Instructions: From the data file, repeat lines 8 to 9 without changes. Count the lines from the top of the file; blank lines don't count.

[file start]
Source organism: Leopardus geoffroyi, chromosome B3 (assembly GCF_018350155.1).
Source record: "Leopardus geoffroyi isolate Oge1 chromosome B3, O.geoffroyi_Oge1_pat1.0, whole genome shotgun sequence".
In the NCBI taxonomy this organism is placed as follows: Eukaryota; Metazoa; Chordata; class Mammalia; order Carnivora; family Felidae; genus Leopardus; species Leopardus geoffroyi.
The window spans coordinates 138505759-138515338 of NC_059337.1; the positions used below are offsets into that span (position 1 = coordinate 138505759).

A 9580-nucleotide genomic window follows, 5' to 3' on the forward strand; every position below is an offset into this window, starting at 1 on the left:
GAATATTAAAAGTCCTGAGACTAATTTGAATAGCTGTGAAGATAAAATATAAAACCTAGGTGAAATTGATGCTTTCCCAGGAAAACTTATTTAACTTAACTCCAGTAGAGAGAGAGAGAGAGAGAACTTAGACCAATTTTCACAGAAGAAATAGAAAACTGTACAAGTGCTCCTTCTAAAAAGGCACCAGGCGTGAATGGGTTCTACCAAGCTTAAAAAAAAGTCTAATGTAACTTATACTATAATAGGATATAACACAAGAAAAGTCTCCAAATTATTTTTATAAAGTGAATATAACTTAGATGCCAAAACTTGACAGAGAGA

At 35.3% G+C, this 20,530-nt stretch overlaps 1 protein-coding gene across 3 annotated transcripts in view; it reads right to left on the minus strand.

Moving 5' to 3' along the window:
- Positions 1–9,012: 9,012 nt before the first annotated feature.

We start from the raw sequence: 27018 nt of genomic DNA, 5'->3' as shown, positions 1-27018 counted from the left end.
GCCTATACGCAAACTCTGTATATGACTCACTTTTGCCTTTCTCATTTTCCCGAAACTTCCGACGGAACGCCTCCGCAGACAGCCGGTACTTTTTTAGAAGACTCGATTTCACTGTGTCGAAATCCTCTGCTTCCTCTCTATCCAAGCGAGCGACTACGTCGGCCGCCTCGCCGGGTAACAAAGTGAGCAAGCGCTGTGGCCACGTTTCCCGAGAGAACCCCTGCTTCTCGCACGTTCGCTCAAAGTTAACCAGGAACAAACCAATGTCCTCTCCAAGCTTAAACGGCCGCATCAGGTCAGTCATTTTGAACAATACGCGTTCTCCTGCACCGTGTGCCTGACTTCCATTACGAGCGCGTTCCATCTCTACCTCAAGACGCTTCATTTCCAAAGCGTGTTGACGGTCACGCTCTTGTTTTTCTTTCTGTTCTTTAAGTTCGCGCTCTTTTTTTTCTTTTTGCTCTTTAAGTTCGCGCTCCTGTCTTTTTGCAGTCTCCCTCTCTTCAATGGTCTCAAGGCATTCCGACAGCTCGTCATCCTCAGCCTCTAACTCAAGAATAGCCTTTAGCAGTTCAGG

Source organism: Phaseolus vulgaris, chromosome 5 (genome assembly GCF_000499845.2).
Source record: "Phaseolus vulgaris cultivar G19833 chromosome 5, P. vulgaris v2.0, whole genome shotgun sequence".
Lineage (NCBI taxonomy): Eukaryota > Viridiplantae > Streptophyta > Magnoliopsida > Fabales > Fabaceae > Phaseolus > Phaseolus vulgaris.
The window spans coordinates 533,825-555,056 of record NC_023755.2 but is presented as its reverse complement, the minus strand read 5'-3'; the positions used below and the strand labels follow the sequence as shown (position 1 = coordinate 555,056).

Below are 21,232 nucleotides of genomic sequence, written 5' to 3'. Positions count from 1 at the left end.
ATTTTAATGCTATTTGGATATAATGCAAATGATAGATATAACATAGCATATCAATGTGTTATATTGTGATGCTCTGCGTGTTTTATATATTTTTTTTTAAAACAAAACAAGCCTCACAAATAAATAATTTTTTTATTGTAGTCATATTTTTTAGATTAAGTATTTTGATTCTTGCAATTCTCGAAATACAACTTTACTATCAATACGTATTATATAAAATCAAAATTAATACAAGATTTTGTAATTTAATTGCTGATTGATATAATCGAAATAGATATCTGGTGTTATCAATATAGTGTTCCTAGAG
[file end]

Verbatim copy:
Moving 5' to 3' along the window:
- Positions 1–9,012: 9,012 nt before the first annotated feature.